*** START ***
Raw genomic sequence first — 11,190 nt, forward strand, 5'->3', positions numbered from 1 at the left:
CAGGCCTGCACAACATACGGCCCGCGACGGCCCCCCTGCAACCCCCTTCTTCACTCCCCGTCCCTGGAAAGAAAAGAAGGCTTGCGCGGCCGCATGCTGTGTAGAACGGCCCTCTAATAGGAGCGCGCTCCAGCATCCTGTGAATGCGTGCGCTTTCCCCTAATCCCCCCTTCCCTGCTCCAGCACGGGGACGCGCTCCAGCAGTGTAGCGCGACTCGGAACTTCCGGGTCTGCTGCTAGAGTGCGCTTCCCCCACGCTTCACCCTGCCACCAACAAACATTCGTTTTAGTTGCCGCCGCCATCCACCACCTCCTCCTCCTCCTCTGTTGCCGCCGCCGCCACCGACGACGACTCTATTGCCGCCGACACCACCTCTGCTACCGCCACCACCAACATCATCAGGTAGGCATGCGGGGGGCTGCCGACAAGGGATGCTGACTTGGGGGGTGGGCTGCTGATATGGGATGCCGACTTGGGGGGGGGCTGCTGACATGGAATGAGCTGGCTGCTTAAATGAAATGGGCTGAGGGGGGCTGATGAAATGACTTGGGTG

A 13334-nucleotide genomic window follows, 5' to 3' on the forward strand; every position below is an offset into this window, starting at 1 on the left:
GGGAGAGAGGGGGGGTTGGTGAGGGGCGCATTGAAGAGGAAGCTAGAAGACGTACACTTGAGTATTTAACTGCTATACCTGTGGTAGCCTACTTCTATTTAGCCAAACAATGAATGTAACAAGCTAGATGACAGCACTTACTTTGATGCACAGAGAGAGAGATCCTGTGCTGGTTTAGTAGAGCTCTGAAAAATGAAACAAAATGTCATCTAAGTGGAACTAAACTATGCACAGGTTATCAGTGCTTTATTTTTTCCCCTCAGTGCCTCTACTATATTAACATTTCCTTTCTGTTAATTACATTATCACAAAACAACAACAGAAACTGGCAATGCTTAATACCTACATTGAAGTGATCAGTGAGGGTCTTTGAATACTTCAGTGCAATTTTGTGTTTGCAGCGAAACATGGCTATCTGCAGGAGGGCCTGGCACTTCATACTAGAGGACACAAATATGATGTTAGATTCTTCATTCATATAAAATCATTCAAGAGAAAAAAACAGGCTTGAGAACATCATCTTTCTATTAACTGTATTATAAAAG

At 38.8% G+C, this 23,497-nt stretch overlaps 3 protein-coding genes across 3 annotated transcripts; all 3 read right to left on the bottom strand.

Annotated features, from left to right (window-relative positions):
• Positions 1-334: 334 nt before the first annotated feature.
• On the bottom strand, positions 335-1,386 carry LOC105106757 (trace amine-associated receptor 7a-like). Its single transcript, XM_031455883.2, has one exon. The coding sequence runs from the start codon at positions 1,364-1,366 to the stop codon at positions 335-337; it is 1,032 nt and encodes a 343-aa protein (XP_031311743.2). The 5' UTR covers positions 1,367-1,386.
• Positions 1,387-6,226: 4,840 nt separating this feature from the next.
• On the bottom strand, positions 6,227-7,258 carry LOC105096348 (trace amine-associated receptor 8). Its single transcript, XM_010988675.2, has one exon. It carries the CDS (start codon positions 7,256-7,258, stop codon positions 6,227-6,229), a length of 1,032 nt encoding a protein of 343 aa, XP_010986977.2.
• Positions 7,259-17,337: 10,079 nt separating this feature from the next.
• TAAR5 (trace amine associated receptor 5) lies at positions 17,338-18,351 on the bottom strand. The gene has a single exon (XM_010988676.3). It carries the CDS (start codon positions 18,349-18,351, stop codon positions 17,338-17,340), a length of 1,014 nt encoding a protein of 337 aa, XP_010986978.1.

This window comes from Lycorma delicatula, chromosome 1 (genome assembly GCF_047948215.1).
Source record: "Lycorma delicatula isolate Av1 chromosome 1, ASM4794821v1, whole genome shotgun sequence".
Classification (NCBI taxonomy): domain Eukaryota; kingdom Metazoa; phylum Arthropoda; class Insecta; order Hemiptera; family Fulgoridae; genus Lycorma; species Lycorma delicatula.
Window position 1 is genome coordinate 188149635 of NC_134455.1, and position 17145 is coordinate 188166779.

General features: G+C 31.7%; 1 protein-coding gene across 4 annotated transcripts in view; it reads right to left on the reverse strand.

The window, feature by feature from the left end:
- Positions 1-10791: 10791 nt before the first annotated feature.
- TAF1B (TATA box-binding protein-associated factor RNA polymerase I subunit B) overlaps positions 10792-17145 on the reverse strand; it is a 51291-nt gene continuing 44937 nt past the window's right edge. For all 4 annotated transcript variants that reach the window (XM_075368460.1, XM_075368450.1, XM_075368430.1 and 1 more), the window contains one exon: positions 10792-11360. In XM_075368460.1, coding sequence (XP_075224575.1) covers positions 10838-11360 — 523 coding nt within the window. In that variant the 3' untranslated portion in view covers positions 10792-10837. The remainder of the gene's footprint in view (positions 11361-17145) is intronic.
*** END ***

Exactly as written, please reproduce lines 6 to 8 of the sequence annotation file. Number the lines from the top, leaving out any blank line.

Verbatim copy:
Annotated features, from left to right (window-relative positions):
• Positions 1-334: 334 nt before the first annotated feature.
• On the bottom strand, positions 335-1,386 carry LOC105106757 (trace amine-associated receptor 7a-like). Its single transcript, XM_031455883.2, has one exon. The coding sequence runs from the start codon at positions 1,364-1,366 to the stop codon at positions 335-337; it is 1,032 nt and encodes a 343-aa protein (XP_031311743.2). The 5' UTR covers positions 1,367-1,386.